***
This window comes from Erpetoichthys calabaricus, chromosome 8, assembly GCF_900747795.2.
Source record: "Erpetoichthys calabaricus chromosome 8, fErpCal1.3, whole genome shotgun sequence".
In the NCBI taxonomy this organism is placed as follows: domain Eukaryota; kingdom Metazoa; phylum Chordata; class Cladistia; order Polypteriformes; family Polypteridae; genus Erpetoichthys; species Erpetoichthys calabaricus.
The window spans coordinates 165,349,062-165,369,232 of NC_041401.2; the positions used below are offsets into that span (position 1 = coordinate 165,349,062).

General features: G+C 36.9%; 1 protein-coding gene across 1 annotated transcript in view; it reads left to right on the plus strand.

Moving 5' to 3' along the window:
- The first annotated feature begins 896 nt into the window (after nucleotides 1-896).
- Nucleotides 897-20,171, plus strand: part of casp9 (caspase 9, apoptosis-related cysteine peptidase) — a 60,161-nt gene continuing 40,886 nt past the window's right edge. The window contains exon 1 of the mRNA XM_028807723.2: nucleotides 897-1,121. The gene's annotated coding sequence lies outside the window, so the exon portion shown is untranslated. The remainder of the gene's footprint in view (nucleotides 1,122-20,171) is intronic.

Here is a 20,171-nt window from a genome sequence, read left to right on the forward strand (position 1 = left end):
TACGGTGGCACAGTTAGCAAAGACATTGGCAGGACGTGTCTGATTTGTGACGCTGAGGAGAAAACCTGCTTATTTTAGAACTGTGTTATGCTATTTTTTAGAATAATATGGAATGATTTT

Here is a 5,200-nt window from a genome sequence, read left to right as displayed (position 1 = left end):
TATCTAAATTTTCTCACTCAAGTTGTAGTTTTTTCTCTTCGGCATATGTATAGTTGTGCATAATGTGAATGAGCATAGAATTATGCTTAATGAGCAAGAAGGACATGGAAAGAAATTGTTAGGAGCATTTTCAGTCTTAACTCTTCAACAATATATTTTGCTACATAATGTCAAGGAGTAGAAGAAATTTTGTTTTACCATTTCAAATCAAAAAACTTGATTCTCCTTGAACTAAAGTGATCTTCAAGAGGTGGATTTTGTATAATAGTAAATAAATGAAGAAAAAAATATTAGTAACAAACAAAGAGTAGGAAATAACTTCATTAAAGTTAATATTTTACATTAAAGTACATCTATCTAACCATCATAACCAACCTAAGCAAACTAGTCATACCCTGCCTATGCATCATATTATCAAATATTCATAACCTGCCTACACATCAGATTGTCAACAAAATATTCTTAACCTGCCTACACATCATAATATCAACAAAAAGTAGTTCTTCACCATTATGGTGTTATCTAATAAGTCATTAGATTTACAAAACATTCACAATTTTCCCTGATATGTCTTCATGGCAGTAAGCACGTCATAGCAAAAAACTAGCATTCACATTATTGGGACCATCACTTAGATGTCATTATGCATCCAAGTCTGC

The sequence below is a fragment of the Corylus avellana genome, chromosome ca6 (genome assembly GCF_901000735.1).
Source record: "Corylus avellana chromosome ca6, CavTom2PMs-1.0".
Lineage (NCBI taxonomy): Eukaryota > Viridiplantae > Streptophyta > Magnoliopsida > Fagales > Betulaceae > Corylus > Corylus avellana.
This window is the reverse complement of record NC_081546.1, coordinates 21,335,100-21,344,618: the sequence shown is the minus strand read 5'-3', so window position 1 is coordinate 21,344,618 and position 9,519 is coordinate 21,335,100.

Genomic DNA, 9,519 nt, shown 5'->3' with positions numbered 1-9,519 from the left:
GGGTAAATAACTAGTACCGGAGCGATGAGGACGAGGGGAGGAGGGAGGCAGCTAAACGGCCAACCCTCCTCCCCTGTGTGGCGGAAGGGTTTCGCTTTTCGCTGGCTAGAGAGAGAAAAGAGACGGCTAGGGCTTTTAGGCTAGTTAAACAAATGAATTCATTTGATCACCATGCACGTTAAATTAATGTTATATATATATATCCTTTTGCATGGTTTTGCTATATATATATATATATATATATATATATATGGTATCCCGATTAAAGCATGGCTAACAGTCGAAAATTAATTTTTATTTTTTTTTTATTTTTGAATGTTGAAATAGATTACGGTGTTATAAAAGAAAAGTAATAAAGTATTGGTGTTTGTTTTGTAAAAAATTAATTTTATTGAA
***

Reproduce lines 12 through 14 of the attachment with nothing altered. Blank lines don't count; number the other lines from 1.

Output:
TATCTAAATTTTCTCACTCAAGTTGTAGTTTTTTCTCTTCGGCATATGTATAGTTGTGCATAATGTGAATGAGCATAGAATTATGCTTAATGAGCAAGAAGGACATGGAAAGAAATTGTTAGGAGCATTTTCAGTCTTAACTCTTCAACAATATATTTTGCTACATAATGTCAAGGAGTAGAAGAAATTTTGTTTTACCATTTCAAATCAAAAAACTTGATTCTCCTTGAACTAAAGTGATCTTCAAGAGGTGGATTTTGTATAATAGTAAATAAATGAAGAAAAAAATATTAGTAACAAACAAAGAGTAGGAAATAACTTCATTAAAGTTAATATTTTACATTAAAGTACATCTATCTAACCATCATAACCAACCTAAGCAAACTAGTCATACCCTGCCTATGCATCATATTATCAAATATTCATAACCTGCCTACACATCAGATTGTCAACAAAATATTCTTAACCTGCCTACACATCATAATATCAACAAAAAGTAGTTCTTCACCATTATGGTGTTATCTAATAAGTCATTAGATTTACAAAACATTCACAATTTTCCCTGATATGTCTTCATGGCAGTAAGCACGTCATAGCAAAAAACTAGCATTCACATTATTGGGACCATCACTTAGATGTCATTATGCATCCAAGTCTGC

The sequence below is a fragment of the Corylus avellana genome, chromosome ca6 (genome assembly GCF_901000735.1).
Source record: "Corylus avellana chromosome ca6, CavTom2PMs-1.0".